A Model to Integrate Concepts of Project Management with Innovation and Knowledge Management

A Model to Integrate Concepts of Project Management with Innovation and Knowledge Management

João Carlos Araújo da Silva Neto (Magnesita SA, Brazil) and Ítalo Coutinho (Saletto Engenharia de Serviços, Brazil)
DOI: 10.4018/978-1-5225-0196-1.ch014
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In this chapter, the main objective is to show the reader the interaction between the innovation process and the project management process. In today's world, the great concern of large companies takes place in the process of ensuring that the knowledge gained remains within company boundaries. In this chapter, the authors show how a proposed model retains the knowledge gained during the project management process and company investments through innovation and the use of lessons learned methodologies. In addition, the reader has the opportunity to see the evaluation of the process of emerging technologies against the paper of the strategic planning process through the well-aligned process of knowledge management within the companies. The chapter is divided into three major sections: the first presents the main concepts in project management and also in innovation and technology. In the second section, the reader has the opportunity to learn about the process of project management and learning. Finally, the authors present the proposed integration model as a source of knowledge retention through innovation and technology.
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Introduction: Project Management Concepts

In recent times it has been accompanied by the method of implementation of corporate strategies in practice. It is interesting to note that most of the advances that have occurred in various fields of activities of the company were achieved through the use of known structures such as lessons learned from past projects which reflect that the current situation is not satisfying the demands of the analyzed area.

For Heldman (2006) a project is “a temporary endeavor, with start and end dates defined, which aims to create a unique product or service that is completed when its goals and objectives are met and approved by the stakeholders.”

The guide of ICB-IPMA (1999) defines project as an effort in that financial, human and material resources are organized in a structured way to hold a defined scope of work, preliminary specifications, time constraints and cost-effectively, following a standardized lifecycle, in order to achieve beneficial change defined by quantitative and qualitative objectives.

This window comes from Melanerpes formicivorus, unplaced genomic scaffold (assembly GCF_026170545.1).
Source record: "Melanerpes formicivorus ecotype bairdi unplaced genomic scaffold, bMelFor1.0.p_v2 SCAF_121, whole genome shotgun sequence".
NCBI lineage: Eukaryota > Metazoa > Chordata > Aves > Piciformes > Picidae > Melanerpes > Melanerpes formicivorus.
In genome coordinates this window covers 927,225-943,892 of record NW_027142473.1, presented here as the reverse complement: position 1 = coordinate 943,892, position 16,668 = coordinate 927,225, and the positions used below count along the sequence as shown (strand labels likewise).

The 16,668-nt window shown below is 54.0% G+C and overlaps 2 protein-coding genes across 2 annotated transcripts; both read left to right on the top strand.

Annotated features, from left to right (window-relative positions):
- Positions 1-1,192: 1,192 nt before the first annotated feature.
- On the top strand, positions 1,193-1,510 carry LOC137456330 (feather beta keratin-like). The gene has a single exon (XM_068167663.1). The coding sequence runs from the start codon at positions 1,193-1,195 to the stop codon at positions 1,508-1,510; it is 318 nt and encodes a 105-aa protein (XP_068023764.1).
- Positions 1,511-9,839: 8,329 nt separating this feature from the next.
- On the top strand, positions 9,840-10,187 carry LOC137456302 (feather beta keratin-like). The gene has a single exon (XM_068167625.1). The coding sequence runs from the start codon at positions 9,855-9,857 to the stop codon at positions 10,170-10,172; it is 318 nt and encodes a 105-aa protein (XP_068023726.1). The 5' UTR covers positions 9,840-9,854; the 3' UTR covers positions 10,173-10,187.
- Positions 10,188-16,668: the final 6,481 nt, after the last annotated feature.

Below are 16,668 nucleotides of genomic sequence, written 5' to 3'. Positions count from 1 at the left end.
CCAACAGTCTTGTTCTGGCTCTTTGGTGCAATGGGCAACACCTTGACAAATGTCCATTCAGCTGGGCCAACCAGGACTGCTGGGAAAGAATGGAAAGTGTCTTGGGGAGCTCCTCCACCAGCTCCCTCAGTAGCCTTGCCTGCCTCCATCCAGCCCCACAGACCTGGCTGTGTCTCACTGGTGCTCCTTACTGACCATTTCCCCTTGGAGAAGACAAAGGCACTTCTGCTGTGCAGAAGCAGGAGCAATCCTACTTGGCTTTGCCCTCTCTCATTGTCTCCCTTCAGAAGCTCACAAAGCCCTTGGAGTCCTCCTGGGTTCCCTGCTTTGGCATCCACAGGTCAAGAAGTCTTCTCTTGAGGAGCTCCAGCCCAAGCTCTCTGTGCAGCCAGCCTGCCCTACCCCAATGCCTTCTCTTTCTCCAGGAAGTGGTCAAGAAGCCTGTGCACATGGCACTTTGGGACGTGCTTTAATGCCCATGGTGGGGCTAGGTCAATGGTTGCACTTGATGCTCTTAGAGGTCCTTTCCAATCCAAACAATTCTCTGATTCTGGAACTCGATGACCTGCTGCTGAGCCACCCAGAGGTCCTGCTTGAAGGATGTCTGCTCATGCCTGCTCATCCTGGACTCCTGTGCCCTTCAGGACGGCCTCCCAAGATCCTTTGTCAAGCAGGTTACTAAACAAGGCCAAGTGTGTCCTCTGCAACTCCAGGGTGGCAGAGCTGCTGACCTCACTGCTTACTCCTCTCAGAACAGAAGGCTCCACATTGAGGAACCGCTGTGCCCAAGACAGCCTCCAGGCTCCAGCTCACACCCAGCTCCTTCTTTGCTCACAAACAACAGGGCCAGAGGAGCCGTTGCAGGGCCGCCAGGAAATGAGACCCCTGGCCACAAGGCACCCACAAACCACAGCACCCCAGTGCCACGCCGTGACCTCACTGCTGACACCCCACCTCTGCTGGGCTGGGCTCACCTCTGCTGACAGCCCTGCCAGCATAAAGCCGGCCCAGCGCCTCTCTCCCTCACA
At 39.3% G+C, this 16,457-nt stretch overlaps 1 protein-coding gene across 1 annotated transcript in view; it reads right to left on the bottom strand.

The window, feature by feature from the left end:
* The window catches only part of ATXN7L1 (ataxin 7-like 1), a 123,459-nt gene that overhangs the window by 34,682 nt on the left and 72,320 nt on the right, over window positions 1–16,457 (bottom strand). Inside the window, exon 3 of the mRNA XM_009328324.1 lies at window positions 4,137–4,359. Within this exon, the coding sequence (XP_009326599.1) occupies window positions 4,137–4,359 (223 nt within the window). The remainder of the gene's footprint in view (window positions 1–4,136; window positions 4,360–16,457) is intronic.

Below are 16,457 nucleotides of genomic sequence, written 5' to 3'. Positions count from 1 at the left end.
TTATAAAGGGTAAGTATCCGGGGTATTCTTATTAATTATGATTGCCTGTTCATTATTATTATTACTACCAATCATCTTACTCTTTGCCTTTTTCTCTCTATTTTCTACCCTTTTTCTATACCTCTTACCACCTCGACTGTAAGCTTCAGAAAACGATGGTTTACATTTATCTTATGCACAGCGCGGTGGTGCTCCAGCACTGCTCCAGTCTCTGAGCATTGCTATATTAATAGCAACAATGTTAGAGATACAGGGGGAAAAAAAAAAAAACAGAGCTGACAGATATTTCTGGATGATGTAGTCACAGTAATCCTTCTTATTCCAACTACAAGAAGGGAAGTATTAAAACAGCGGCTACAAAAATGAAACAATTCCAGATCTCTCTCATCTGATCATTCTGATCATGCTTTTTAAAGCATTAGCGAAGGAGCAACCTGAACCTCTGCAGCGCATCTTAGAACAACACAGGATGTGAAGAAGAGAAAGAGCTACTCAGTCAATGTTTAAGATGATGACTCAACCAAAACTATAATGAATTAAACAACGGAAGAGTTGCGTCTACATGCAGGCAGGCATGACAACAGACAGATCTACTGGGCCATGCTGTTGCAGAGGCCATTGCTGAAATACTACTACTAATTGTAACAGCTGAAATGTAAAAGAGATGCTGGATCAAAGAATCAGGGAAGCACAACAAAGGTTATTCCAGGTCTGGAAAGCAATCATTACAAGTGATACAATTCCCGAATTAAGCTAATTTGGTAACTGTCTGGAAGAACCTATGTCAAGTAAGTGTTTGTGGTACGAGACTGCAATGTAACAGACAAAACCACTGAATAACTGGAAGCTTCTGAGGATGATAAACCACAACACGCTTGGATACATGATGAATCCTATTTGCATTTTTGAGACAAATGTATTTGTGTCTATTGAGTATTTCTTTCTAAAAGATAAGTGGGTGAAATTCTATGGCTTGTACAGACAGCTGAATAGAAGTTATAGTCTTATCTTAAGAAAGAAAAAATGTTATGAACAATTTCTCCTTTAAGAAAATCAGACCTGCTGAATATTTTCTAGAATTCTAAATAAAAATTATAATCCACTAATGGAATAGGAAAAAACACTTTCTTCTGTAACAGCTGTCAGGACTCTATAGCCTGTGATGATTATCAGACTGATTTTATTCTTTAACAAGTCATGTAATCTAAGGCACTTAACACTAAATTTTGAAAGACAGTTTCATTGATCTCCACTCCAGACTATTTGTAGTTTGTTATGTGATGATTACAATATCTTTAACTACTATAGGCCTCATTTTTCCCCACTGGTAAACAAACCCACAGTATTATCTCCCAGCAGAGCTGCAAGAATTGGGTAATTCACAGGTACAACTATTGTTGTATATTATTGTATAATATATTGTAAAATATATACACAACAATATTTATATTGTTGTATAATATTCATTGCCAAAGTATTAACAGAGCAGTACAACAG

According to PMBOK (2004) “A project is a temporary endeavor undertaken to achieve a particular goal, and on which the Project Management can be applied regardless of size, budget or schedule of implementation.” A project involves a result in developing something that has not been done before in the organization, or a new product, service or an existing procedure different from all others in the company (VALERIANO, 2005). In figure 1, it’s clear that at the beginning of the project planning, the level of uncertainty is very high because the lack of scope definition. As much as the scope is defined, the project unity increases.

Figure 1.

Relationship between uncertainty and uniqueness of projects


This uniqueness characteristic of the projects gives them a degree of uncertainty. Because of this, projects are usually divided into phases to facilitate their management. The set of phases of a project is known as the project life cycle. This life cycle serves to define the technical work and the people involved in each of its phases. These settings can be general or very detailed and, in the case of the latter, are called Project Management methodology.

Valeriano (2005) states that the words “manage” and their derivatives, as a manager, management, and management refers to actions located at a specific level of the organization, such as production management, marketing management, project management, strategic management, among others. Have the words “run” and their derivatives, as manager and management, refer to parts of the duties of manager.

In the case of project management, management is a party of management, the main ones being cost management, risk management, quality management, etc. Heldman (2006) states that Project Management is the “application of knowledge, skills, tools and techniques to project activities in order to meet the requirements at hand.”

According to PMBOK (2004), Project Management is the art of coordinating activities with the objective of achieving the expectations of individuals and organizations directly involved in the project or whose interests may be affected positively or negatively during the project or after its completion.

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